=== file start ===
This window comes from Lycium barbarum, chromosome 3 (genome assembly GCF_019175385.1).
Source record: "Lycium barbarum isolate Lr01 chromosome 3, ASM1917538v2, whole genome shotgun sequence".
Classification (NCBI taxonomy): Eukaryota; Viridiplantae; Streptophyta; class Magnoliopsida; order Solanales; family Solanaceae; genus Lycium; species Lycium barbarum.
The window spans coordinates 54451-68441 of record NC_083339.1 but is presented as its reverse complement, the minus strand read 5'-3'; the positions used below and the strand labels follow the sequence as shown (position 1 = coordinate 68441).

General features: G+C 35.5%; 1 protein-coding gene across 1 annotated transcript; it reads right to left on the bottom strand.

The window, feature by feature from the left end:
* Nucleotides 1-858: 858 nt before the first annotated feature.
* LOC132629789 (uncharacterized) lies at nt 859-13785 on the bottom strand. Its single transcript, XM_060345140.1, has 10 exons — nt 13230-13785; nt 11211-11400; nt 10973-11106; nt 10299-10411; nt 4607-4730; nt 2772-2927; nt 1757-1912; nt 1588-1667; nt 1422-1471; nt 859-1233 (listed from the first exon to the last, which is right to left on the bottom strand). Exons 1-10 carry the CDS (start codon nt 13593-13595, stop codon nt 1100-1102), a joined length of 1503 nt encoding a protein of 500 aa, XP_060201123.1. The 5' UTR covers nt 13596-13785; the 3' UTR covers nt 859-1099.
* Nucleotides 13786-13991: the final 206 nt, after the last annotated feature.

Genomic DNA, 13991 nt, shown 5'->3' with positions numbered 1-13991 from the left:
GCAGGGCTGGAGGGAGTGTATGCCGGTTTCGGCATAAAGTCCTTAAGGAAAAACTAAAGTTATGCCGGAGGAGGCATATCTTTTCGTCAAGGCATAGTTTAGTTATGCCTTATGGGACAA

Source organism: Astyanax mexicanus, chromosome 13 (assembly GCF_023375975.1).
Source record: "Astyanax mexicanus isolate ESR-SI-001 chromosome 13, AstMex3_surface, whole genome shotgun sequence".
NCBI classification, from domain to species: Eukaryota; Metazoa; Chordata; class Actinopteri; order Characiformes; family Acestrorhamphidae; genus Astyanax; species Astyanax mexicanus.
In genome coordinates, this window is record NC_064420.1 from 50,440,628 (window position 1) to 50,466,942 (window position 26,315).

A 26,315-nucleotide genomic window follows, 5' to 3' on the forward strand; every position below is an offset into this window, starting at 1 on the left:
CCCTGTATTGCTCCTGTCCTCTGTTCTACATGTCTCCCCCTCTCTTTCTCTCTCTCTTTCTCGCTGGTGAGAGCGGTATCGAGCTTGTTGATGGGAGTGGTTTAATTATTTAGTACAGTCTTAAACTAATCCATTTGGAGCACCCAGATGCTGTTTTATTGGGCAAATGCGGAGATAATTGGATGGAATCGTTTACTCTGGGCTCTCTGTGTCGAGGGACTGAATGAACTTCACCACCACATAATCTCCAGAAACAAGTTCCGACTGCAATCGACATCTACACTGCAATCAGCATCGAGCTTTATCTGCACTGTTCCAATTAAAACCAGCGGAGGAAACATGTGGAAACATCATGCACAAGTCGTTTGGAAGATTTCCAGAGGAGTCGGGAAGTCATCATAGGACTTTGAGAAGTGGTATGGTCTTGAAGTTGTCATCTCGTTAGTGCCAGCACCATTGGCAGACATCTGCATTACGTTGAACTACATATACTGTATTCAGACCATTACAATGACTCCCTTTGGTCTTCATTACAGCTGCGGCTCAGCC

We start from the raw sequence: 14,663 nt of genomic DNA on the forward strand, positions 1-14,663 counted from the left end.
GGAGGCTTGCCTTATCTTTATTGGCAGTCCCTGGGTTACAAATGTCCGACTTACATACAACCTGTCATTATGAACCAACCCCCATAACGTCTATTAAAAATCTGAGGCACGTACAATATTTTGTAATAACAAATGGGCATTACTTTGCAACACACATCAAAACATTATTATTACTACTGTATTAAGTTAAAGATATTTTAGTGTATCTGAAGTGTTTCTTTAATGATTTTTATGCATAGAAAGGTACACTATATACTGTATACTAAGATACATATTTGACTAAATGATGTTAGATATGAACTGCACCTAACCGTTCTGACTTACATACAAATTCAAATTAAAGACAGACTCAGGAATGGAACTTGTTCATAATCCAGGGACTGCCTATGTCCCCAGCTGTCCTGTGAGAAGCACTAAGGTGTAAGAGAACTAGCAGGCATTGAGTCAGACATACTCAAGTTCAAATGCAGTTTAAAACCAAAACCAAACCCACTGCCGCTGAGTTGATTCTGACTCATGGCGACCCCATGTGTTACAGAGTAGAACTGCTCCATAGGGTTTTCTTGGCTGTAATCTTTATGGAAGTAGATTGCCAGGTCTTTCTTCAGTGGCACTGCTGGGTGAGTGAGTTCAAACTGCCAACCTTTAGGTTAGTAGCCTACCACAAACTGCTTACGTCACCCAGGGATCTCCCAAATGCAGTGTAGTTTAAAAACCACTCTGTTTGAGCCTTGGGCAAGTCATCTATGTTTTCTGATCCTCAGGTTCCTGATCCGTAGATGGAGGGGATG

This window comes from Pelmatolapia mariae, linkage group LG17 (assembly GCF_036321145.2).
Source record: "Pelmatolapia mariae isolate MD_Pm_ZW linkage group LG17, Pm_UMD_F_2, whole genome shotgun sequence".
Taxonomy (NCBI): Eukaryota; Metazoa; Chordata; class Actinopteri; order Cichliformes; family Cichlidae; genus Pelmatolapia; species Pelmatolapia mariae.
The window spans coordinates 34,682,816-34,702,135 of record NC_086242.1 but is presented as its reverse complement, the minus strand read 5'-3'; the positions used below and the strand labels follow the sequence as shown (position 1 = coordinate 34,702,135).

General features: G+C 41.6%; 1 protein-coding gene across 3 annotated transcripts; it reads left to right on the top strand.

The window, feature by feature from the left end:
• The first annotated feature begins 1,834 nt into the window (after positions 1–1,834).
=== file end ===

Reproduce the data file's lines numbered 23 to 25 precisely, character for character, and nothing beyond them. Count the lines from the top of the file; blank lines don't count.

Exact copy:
The window spans coordinates 34,682,816-34,702,135 of record NC_086242.1 but is presented as its reverse complement, the minus strand read 5'-3'; the positions used below and the strand labels follow the sequence as shown (position 1 = coordinate 34,702,135).

General features: G+C 41.6%; 1 protein-coding gene across 3 annotated transcripts; it reads left to right on the top strand.

The window, feature by feature from the left end: